Ryan: The painter going crazy in his elemental cloud. When I visited your studio recently, you were breaking out in hives, and we suspected it was a reaction to one of the many odd materials you were using or perhaps mold from a work that was caught in a gallery basement during Hurricane Sandy. In a short text I recently wrote on your work, I considered the alchemical nature of your practice, this kind of magical thinking that allows you to play with all kinds of elements and formulas, to arrive at specialized materials that you use in many of your works. Let’s talk about the piece you call the wand, at the top left of the composition: a wooden rounded pole with a strand of copper wire at one end. I do like to think of you with a wand, although the notion is faintly embarrassing, because magic is not exactly associated with rigorously critical thinking in contemporary art. But I think one of the things I’ve always liked about your work is that it is prepared to lay itself bare in some way, to take the plunge into the possibility of a simplistic and reductive read from a public, while also entering terrain that feels very fertile. This is something that attracts me to a lot of artists working today. A re-embrace of the unknown, which some could say is a retrograde step in that it privileges the metaphysical over the material nature of existence, allows for a kind of mythologization of art. I think there is something quite authentically engaged within the way you work, like a sense that you really are searching for possibilities. Another way to look at the tools is to see them as iconographic for different possibilities, from science to magic, from the domestic to the industrial, from the deeply subjective to the objective. This might account for the way in which many people who are engaged in language, writers and poets, etc., seem to really be affected by this piece, or fascinated by it; because they see it as constructing a language or a system of thought. Do you see the wand as an indicator of one in a range of possible approaches to something? Or are you really dedicated to magic?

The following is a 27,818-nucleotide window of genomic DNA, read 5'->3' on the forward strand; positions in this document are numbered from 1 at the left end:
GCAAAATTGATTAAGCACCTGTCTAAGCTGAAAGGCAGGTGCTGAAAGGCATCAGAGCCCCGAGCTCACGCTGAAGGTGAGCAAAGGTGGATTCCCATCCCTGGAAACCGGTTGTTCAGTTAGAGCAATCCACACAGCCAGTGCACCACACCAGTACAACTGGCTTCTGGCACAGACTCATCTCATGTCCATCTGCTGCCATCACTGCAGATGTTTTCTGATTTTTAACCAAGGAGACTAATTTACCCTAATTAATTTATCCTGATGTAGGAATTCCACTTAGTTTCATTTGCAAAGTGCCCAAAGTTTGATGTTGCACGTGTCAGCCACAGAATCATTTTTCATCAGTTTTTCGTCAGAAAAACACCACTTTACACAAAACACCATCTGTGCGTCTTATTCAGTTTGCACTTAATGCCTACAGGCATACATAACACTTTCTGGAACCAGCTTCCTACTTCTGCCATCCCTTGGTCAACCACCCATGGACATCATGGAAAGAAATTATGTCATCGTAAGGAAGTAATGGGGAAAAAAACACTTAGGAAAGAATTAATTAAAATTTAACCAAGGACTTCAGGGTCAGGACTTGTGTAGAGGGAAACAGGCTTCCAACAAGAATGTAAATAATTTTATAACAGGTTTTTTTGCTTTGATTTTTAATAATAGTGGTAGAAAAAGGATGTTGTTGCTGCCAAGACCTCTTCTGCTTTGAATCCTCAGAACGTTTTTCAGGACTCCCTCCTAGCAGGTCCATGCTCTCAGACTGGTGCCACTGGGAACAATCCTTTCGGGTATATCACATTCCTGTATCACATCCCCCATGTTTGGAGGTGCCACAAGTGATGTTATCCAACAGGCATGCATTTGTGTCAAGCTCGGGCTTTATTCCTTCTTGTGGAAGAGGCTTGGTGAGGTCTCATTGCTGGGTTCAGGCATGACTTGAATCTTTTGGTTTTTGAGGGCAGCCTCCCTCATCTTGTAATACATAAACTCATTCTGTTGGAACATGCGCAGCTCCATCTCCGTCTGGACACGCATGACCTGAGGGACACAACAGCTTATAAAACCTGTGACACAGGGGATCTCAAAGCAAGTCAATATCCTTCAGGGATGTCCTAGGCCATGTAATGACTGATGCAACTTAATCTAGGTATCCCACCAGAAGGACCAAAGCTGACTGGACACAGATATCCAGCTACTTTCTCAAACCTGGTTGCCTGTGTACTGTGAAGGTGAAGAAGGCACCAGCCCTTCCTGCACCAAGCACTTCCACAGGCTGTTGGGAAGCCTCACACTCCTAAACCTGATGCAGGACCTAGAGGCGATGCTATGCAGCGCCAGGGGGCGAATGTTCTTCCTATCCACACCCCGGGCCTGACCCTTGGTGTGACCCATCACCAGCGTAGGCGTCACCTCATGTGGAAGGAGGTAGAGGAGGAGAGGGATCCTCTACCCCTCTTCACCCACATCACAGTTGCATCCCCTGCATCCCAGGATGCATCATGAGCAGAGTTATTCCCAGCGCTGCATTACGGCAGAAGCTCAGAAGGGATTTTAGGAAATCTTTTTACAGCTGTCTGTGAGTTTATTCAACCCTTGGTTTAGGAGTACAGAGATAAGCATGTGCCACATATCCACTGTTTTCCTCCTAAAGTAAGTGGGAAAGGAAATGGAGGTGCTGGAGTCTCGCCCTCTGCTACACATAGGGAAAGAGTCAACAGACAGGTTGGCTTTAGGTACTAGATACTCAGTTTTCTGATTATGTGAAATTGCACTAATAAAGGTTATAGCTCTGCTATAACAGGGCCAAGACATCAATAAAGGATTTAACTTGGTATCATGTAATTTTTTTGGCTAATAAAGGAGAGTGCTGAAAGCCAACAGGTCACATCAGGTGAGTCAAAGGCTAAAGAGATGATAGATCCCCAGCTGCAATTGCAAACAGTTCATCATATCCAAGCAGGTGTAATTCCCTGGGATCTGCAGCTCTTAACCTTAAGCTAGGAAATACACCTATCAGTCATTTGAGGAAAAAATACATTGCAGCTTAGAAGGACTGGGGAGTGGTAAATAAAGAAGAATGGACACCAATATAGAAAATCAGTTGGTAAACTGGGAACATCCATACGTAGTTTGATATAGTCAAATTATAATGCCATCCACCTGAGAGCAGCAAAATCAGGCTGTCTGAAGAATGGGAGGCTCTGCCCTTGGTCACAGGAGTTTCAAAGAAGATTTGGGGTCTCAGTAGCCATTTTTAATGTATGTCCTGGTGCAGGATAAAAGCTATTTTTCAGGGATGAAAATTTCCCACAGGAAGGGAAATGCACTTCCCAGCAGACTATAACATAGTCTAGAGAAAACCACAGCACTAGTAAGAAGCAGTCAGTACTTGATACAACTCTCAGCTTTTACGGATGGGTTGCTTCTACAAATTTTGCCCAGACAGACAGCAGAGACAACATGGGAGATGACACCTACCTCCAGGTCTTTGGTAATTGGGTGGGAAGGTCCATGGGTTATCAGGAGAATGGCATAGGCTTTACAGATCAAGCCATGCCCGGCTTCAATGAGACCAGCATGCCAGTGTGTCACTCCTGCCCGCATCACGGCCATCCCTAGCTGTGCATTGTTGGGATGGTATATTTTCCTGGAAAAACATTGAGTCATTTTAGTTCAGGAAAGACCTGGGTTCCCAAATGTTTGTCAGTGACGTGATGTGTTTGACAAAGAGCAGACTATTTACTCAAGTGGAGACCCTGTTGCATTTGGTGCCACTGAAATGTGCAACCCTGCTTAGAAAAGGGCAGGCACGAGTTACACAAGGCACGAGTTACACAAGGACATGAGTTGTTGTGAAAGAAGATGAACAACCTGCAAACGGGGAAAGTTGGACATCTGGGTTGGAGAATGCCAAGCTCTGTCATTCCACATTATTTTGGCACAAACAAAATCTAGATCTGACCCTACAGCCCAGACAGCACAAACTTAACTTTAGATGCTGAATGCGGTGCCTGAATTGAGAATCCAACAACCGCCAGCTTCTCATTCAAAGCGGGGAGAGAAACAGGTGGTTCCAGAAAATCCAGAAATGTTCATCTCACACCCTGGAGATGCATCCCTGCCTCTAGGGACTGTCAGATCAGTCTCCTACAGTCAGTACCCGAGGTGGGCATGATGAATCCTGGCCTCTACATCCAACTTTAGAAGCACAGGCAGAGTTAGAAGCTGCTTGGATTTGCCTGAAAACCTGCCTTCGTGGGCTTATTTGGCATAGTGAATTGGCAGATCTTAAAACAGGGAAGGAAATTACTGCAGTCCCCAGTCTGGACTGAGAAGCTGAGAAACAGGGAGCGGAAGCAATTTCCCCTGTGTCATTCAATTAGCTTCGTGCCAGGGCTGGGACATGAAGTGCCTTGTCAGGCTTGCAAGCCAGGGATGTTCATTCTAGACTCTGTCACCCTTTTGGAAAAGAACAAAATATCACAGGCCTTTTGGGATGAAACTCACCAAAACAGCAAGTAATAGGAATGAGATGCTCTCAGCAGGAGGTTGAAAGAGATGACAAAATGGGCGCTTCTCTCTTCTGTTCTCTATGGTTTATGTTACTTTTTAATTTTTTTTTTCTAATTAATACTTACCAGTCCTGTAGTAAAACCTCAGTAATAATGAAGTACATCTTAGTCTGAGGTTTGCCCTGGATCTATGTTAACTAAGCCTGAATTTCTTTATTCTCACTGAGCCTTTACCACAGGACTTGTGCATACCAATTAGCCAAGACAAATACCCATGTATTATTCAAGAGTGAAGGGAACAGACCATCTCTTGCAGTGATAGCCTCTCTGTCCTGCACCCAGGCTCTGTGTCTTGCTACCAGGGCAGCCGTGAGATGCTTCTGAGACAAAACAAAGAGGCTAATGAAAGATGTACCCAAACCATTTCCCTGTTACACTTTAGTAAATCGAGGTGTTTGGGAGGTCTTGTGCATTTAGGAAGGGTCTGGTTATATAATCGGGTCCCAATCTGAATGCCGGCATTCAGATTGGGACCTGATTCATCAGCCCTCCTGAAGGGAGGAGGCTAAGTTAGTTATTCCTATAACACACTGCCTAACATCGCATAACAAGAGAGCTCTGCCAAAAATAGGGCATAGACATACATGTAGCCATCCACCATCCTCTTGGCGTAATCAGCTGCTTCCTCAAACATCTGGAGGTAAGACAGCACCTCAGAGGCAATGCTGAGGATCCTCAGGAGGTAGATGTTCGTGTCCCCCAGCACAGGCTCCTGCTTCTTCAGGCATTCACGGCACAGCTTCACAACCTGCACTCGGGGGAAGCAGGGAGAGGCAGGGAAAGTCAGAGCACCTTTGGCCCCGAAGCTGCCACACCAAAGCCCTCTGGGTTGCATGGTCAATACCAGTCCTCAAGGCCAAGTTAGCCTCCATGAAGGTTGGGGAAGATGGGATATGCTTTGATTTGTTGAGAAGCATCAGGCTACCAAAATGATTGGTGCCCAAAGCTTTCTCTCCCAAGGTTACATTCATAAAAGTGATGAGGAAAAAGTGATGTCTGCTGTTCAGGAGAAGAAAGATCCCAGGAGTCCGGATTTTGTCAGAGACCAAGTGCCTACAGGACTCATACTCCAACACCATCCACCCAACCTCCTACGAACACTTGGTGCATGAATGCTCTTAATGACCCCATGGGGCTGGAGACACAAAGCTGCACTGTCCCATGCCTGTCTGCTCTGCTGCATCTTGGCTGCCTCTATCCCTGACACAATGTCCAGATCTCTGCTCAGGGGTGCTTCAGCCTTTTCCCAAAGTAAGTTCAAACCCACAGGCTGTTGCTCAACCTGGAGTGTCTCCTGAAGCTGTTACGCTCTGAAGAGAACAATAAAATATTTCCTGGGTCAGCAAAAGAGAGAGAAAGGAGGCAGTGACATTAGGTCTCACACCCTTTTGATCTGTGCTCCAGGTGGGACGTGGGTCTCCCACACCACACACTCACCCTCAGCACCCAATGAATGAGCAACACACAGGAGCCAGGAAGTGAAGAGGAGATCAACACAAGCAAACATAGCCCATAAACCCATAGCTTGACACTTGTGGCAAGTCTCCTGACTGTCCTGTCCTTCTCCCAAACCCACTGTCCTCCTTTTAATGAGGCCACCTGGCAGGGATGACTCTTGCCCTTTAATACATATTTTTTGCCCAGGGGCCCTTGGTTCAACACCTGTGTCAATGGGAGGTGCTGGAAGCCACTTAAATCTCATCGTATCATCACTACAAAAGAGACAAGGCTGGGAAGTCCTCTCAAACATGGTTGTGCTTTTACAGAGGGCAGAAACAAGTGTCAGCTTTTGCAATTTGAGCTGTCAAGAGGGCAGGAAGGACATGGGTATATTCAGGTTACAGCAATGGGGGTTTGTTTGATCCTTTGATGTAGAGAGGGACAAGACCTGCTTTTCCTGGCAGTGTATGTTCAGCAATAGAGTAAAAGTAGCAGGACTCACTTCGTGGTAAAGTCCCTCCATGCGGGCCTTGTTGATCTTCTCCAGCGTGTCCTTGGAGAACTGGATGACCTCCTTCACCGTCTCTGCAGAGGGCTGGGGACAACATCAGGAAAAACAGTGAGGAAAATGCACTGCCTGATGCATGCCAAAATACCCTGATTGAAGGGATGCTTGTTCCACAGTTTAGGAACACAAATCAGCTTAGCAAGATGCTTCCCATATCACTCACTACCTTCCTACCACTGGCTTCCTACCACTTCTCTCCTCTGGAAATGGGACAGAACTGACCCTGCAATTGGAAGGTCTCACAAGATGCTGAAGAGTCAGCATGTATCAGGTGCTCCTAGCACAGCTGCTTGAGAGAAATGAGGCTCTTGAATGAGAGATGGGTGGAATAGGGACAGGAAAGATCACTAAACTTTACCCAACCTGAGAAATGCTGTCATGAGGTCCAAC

Heikes: I can only dream of the day when my work gives people hives. That would be true magic. Like figuring out how to trigger a build-up of histamines without a transfer of fluids or allergens, just a painting or sculpture that creates hives. For a moment, I thought about filling a gallery space with the sulphurlike scent that’s added to natural gas known as tert-Butylthiol to simulate a gas leak. There’s nothing like the instant thought of possibly exploding to put everyone on edge. In the end, I decided against it. It’s silly to talk about some of these ideas, but it gets to the heart of what I think about in the studio and with the wand specifically. I started making work in a performative way about 10 years ago, using existential theater and the work of Jean-Paul Sartre as inspiration for the compulsion that art has in its desire to reject stasis. Sartre talked about spilled treacle, an uncrystalized syrup made during the refining of sugar, as a metaphor for life and the viscosity of all things. It’s a substance that is both liquid and solid and denies our basic understandings of material properties. When I’m in that breakthrough moment making something, I think about treacle and try to let the materials be magical to see if an essence reveals itself, even though a lot of my work could melt away in a rainstorm.